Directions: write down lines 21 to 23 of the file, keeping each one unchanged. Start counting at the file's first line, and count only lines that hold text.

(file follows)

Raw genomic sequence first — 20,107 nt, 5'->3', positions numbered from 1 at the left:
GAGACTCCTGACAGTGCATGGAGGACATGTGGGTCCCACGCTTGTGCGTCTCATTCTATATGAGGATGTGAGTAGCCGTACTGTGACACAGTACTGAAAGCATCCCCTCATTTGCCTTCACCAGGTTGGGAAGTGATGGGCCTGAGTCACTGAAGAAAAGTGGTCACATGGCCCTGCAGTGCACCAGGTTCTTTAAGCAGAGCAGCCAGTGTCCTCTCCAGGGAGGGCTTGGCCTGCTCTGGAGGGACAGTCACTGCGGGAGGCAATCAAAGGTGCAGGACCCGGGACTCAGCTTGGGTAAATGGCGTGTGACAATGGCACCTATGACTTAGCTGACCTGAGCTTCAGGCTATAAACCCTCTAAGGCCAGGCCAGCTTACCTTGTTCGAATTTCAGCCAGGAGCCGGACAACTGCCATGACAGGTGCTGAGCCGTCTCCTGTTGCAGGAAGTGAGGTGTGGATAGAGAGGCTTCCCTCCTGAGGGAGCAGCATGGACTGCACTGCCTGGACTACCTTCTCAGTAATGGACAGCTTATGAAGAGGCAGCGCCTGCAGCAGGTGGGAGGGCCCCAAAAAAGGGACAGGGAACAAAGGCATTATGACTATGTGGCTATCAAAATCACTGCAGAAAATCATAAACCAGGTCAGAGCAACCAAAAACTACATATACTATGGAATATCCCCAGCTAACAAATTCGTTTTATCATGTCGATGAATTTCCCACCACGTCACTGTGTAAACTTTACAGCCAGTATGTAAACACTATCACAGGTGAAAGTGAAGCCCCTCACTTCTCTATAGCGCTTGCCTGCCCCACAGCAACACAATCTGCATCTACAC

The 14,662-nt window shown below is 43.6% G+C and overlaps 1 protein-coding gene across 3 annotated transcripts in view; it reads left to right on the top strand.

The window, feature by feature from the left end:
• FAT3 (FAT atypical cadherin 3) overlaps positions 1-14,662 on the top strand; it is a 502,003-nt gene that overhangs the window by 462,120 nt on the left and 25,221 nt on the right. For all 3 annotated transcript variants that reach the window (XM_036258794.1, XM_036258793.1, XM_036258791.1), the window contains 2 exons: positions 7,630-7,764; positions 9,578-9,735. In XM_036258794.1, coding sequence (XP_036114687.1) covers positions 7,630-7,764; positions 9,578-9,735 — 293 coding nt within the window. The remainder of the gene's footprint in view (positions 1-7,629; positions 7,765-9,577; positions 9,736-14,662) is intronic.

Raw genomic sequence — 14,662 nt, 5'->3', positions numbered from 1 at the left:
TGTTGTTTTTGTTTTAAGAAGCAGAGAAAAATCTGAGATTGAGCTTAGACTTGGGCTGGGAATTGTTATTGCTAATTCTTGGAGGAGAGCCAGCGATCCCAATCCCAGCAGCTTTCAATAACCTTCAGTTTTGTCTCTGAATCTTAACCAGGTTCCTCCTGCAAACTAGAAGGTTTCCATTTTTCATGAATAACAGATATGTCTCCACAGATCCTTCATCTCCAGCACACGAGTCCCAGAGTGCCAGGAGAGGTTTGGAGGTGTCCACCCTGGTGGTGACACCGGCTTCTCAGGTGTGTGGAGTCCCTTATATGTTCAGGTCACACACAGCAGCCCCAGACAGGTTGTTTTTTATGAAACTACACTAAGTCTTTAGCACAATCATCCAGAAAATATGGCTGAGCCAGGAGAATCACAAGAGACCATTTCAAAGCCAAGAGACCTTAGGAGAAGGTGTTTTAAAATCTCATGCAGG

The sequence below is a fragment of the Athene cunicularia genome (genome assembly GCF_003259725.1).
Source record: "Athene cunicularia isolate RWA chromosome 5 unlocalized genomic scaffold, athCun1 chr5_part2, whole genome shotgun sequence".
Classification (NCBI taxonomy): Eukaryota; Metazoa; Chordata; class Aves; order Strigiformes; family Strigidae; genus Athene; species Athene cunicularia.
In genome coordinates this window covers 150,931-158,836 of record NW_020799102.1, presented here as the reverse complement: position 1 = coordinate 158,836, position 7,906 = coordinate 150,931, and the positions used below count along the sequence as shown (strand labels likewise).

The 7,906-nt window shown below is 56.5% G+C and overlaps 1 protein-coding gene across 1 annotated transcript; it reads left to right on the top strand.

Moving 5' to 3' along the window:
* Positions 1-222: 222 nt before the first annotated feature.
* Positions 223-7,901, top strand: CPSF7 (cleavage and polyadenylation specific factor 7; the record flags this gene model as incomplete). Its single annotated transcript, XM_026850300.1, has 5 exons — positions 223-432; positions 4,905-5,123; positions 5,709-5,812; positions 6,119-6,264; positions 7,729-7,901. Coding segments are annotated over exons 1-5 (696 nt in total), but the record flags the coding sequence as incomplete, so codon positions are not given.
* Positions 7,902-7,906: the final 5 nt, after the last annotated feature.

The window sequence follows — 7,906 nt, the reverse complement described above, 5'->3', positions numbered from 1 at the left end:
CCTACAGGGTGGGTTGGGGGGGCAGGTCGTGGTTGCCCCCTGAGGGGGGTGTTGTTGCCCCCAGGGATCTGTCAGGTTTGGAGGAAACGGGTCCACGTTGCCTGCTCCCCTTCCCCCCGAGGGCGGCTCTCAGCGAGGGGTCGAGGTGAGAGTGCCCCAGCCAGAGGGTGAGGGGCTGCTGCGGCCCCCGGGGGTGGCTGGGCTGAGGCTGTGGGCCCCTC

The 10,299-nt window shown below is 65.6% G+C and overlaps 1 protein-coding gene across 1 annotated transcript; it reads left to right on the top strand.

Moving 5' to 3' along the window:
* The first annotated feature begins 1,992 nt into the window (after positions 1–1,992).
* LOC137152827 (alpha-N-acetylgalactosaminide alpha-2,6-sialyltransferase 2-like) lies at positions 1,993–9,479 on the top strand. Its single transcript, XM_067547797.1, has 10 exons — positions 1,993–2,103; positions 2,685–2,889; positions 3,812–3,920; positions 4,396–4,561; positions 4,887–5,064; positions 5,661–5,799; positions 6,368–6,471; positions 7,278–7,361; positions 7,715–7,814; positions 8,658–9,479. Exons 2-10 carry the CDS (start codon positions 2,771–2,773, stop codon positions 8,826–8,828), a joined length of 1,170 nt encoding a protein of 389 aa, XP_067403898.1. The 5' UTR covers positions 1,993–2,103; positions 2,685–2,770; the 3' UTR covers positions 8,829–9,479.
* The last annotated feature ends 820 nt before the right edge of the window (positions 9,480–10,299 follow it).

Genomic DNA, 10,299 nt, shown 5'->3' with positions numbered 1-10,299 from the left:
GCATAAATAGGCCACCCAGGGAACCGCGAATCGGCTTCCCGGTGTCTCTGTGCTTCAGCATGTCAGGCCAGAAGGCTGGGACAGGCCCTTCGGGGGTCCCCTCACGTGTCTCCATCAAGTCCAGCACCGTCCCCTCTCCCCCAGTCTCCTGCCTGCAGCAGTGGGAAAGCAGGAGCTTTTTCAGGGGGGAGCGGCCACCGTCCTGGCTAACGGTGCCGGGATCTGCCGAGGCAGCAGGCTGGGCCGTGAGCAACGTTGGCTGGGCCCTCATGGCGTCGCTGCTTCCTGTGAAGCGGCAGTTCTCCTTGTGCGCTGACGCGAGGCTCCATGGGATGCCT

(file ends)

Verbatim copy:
* The first annotated feature begins 1,992 nt into the window (after positions 1–1,992).
* LOC137152827 (alpha-N-acetylgalactosaminide alpha-2,6-sialyltransferase 2-like) lies at positions 1,993–9,479 on the top strand. Its single transcript, XM_067547797.1, has 10 exons — positions 1,993–2,103; positions 2,685–2,889; positions 3,812–3,920; positions 4,396–4,561; positions 4,887–5,064; positions 5,661–5,799; positions 6,368–6,471; positions 7,278–7,361; positions 7,715–7,814; positions 8,658–9,479. Exons 2-10 carry the CDS (start codon positions 2,771–2,773, stop codon positions 8,826–8,828), a joined length of 1,170 nt encoding a protein of 389 aa, XP_067403898.1. The 5' UTR covers positions 1,993–2,103; positions 2,685–2,770; the 3' UTR covers positions 8,829–9,479.
* The last annotated feature ends 820 nt before the right edge of the window (positions 9,480–10,299 follow it).